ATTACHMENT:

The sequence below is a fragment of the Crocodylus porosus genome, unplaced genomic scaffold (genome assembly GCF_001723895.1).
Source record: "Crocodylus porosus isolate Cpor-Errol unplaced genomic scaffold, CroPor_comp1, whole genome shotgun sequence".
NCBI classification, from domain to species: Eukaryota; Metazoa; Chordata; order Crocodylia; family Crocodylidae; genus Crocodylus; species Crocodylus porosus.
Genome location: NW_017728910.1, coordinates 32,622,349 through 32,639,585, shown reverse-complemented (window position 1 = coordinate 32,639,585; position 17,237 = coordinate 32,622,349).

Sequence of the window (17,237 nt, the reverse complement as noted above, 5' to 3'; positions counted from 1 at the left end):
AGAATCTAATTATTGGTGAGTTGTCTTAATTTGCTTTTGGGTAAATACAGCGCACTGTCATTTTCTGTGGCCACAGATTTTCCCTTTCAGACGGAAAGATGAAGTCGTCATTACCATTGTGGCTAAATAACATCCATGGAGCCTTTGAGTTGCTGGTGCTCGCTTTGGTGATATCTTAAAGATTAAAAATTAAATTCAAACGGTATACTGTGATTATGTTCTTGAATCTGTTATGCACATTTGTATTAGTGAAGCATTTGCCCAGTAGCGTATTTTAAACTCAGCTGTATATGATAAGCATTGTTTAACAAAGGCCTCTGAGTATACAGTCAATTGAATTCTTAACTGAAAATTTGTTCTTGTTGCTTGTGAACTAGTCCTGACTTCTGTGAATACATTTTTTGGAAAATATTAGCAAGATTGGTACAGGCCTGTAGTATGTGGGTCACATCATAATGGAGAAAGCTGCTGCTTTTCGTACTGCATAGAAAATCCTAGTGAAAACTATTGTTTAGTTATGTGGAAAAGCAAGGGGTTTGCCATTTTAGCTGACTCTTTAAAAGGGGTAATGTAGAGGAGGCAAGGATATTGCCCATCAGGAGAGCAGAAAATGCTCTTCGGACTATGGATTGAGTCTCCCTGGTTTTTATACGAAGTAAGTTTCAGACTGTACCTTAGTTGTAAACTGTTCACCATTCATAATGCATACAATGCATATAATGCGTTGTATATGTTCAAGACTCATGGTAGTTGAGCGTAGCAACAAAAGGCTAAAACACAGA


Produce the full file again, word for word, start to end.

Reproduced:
The sequence below is a fragment of the Crocodylus porosus genome, unplaced genomic scaffold (genome assembly GCF_001723895.1).
Source record: "Crocodylus porosus isolate Cpor-Errol unplaced genomic scaffold, CroPor_comp1, whole genome shotgun sequence".
NCBI classification, from domain to species: Eukaryota; Metazoa; Chordata; order Crocodylia; family Crocodylidae; genus Crocodylus; species Crocodylus porosus.
Genome location: NW_017728910.1, coordinates 32,622,349 through 32,639,585, shown reverse-complemented (window position 1 = coordinate 32,639,585; position 17,237 = coordinate 32,622,349).

Sequence of the window (17,237 nt, the reverse complement as noted above, 5' to 3'; positions counted from 1 at the left end):
AGAATCTAATTATTGGTGAGTTGTCTTAATTTGCTTTTGGGTAAATACAGCGCACTGTCATTTTCTGTGGCCACAGATTTTCCCTTTCAGACGGAAAGATGAAGTCGTCATTACCATTGTGGCTAAATAACATCCATGGAGCCTTTGAGTTGCTGGTGCTCGCTTTGGTGATATCTTAAAGATTAAAAATTAAATTCAAACGGTATACTGTGATTATGTTCTTGAATCTGTTATGCACATTTGTATTAGTGAAGCATTTGCCCAGTAGCGTATTTTAAACTCAGCTGTATATGATAAGCATTGTTTAACAAAGGCCTCTGAGTATACAGTCAATTGAATTCTTAACTGAAAATTTGTTCTTGTTGCTTGTGAACTAGTCCTGACTTCTGTGAATACATTTTTTGGAAAATATTAGCAAGATTGGTACAGGCCTGTAGTATGTGGGTCACATCATAATGGAGAAAGCTGCTGCTTTTCGTACTGCATAGAAAATCCTAGTGAAAACTATTGTTTAGTTATGTGGAAAAGCAAGGGGTTTGCCATTTTAGCTGACTCTTTAAAAGGGGTAATGTAGAGGAGGCAAGGATATTGCCCATCAGGAGAGCAGAAAATGCTCTTCGGACTATGGATTGAGTCTCCCTGGTTTTTATACGAAGTAAGTTTCAGACTGTACCTTAGTTGTAAACTGTTCACCATTCATAATGCATACAATGCATATAATGCGTTGTATATGTTCAAGACTCATGGTAGTTGAGCGTAGCAACAAAAGGCTAAAACACAGA